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Does anybody remember this discrete little number, the ‘Mattel Aquarius’? This was one of those computers that never really made any waves in the computer market. However, it still needs some recognition in the world of retro-gaming history as it was released within that era when early computers and games started to get interesting and some of the great retro games machines started to emerge like to Commodore VIC 20 and the Texas Instruments ti-99 4a. But like everything in life being finely balanced, Ying and Yang, good & bad etc, the Mattel Aquarius unfortunately falls within the latter region.
Internally two systems were manufactured. These were known as ‘Checkers‘ and ‘Chess‘; Chess being the more sophisticated machine. Mattel contracted for these to become the Aquarius and Aquarius II, respectively.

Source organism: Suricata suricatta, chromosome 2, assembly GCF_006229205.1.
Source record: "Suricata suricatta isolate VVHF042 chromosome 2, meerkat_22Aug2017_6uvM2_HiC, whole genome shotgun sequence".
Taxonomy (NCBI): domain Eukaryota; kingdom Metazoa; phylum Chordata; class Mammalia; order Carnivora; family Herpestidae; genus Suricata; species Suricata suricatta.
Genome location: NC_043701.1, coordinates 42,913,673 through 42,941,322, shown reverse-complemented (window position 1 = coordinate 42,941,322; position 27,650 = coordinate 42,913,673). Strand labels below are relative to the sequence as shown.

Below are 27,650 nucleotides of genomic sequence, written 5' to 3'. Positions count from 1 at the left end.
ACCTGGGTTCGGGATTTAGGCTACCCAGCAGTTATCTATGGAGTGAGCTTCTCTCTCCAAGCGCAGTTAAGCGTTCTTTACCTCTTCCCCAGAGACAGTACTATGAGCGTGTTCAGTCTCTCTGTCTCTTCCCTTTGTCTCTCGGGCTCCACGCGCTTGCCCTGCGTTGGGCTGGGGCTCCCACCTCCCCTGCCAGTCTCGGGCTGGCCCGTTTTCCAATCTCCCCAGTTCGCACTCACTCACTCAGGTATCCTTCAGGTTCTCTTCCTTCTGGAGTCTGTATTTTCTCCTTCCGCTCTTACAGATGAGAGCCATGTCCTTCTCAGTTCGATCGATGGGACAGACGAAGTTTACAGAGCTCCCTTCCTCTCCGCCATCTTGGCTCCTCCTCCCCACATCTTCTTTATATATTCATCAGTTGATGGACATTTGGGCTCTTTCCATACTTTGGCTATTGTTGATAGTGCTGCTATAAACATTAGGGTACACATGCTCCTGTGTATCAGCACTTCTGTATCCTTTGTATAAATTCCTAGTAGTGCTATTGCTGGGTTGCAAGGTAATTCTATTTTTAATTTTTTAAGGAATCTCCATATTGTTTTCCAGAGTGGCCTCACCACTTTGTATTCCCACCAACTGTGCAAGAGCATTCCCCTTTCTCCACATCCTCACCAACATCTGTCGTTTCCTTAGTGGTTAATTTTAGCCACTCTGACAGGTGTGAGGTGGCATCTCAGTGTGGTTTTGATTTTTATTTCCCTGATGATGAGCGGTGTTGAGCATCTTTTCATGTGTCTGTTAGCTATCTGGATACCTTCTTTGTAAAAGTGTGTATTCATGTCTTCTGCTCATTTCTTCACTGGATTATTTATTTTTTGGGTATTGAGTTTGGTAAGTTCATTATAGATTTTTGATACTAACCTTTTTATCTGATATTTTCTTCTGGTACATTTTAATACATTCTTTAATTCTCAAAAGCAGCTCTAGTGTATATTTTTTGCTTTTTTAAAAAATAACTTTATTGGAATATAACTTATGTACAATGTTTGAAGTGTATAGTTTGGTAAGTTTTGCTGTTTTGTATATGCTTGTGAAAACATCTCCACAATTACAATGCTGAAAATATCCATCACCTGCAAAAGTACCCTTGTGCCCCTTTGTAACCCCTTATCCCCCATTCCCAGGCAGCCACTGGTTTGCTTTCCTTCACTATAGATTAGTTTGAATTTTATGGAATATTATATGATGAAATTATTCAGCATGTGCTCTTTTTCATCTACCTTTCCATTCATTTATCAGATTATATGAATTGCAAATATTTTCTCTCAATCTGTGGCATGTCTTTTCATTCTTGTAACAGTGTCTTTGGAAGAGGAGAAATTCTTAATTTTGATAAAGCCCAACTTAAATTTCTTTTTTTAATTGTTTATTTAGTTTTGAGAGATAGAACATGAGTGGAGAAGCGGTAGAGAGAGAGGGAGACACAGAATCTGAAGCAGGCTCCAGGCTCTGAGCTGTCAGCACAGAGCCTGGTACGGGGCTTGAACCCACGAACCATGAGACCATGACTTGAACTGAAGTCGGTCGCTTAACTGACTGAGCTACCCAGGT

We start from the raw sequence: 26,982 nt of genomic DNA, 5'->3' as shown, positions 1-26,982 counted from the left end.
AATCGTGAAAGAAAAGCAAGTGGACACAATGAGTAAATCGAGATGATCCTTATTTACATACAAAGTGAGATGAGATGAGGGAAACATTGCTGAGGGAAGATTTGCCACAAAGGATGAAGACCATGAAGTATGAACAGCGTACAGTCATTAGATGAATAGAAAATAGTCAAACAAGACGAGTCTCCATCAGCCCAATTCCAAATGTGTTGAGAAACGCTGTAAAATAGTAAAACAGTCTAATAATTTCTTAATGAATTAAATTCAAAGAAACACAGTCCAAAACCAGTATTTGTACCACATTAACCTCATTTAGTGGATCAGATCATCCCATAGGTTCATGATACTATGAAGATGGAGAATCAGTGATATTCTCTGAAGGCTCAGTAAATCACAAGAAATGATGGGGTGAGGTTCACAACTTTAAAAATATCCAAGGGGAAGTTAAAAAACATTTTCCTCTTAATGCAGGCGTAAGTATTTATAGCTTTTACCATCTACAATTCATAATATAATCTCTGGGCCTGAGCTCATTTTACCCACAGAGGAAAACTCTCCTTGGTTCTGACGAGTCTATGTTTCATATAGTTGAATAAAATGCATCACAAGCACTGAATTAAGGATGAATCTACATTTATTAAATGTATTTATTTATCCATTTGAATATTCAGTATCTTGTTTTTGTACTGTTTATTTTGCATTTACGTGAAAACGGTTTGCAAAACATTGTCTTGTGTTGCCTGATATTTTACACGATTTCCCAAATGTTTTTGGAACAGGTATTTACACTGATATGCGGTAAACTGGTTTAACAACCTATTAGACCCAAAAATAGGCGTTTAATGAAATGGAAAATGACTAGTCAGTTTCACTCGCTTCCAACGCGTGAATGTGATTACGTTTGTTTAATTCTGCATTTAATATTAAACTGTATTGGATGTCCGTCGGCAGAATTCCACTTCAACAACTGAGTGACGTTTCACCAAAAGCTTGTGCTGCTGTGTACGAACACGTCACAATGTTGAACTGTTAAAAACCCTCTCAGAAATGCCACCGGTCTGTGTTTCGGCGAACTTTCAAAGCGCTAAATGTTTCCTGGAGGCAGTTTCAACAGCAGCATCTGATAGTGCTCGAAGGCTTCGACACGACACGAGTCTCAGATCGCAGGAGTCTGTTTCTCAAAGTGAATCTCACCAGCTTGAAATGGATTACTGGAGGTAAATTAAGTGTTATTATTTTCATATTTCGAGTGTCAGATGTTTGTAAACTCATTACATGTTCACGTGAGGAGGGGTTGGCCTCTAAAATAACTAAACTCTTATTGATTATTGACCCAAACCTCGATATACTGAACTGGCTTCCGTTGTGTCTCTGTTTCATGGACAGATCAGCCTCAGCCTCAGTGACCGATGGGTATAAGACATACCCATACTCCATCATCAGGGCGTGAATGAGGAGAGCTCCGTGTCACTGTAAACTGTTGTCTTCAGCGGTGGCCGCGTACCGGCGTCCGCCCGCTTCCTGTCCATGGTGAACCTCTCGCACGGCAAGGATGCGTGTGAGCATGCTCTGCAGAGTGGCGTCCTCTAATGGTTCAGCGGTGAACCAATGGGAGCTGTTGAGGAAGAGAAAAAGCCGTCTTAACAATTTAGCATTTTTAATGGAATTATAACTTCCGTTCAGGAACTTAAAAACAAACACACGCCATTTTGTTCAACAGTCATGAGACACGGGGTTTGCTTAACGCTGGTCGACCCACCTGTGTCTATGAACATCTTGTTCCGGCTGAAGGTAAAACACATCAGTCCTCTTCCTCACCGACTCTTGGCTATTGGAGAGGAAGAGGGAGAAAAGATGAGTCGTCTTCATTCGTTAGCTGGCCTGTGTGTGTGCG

In 1982 Mattel Electronics first announced the Aquarius and Mattel returned to their roots calling upon the the Hong Kong based company Radofin to manufacture the system. Surprisingly, this was the same company who had previously manufactured their Intellivision consoles back in 1979.
In 1979 Mattel Electronics released its first video gaming console, the Intellivision. Mattel Electronics was a subsidiary of Mattel and was formed expressly for the development of electronic games. In its first year Mattel sold 175,000 Intellivision consoles and the library grew from a mere 4 game cartridges which the console was initially released with and to 35 cartridges. Throughout its lifespan however over 3 million Intellivision units were sold and a approximatly 125 games cartridges were released for the console.
One little fact is that the word ‘Intellivision’ is a portmanteau of ‘Intelligent Television‘.
Like Atari, Mattel marketed their console to a number of retailers as a re-badged unit. These models include Radio Shack TandyVision, the GTE-Sylvania Intellivision, and the Sears Super Video Arcade. The Sears model was a specific coup for Mattel, as Sears was already selling a re-badged Atari 2600 unit, and in doing so made a big contribution to Atari’s success.